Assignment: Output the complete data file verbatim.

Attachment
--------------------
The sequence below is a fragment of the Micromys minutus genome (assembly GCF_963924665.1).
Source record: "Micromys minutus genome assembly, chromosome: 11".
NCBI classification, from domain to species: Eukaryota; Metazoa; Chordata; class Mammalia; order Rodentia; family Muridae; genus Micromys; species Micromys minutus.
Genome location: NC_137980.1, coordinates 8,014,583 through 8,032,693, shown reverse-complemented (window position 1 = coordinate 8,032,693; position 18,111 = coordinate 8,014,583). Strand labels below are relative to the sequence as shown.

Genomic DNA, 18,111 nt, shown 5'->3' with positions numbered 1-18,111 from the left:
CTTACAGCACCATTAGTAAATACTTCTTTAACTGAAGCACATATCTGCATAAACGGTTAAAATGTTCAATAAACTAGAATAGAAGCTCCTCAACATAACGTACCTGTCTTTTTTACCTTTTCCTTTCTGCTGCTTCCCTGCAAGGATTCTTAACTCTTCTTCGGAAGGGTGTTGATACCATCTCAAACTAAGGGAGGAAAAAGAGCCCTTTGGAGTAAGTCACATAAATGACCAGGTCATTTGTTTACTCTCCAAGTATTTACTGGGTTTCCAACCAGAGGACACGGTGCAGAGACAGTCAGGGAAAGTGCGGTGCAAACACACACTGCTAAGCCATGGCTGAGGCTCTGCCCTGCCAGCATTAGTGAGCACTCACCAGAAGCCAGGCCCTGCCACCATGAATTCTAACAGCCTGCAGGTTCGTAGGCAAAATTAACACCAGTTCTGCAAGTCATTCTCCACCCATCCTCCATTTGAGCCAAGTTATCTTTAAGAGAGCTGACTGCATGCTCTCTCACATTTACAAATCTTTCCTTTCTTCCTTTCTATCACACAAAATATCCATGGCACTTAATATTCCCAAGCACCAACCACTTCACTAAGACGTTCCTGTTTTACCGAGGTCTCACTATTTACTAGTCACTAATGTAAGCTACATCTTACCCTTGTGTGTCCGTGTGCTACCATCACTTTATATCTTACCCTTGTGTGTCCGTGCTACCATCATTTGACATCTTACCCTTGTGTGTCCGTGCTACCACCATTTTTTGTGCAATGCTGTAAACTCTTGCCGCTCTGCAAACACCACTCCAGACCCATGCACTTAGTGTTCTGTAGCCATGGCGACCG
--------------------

The sequence below is a fragment of the Micromys minutus genome (assembly GCF_963924665.1).
Source record: "Micromys minutus genome assembly, chromosome: 11".
NCBI classification, from domain to species: Eukaryota; Metazoa; Chordata; class Mammalia; order Rodentia; family Muridae; genus Micromys; species Micromys minutus.
Genome location: NC_137980.1, coordinates 8,014,583 through 8,032,693, shown reverse-complemented (window position 1 = coordinate 8,032,693; position 18,111 = coordinate 8,014,583). Strand labels below are relative to the sequence as shown.

Genomic DNA, 18,111 nt, shown 5'->3' with positions numbered 1-18,111 from the left:
CTTACAGCACCATTAGTAAATACTTCTTTAACTGAAGCACATATCTGCATAAACGGTTAAAATGTTCAATAAACTAGAATAGAAGCTCCTCAACATAACGTACCTGTCTTTTTTACCTTTTCCTTTCTGCTGCTTCCCTGCAAGGATTCTTAACTCTTCTTCGGAAGGGTGTTGATACCATCTCAAACTAAGGGAGGAAAAAGAGCCCTTTGGAGTAAGTCACATAAATGACCAGGTCATTTGTTTACTCTCCAAGTATTTACTGGGTTTCCAACCAGAGGACACGGTGCAGAGACAGTCAGGGAAAGTGCGGTGCAAACACACACTGCTAAGCCATGGCTGAGGCTCTGCCCTGCCAGCATTAGTGAGCACTCACCAGAAGCCAGGCCCTGCCACCATGAATTCTAACAGCCTGCAGGTTCGTAGGCAAAATTAACACCAGTTCTGCAAGTCATTCTCCACCCATCCTCCATTTGAGCCAAGTTATCTTTAAGAGAGCTGACTGCATGCTCTCTCACATTTACAAATCTTTCCTTTCTTCCTTTCTATCACACAAAATATCCATGGCACTTAATATTCCCAAGCACCAACCACTTCACTAAGACGTTCCTGTTTTACCGAGGTCTCACTATTTACTAGTCACTAATGTAAGCTACATCTTACCCTTGTGTGTCCGTGTGCTACCATCACTTTATATCTTACCCTTGTGTGTCCGTGCTACCATCATTTGACATCTTACCCTTGTGTGTCCGTGCTACCACCATTTTTTGTGCAATGCTGTAAACTCTTGCCGCTCTGCAAACACCACTCCAGACCCATGCACTTAGTGTTCTGTAGCCATGGCGACCG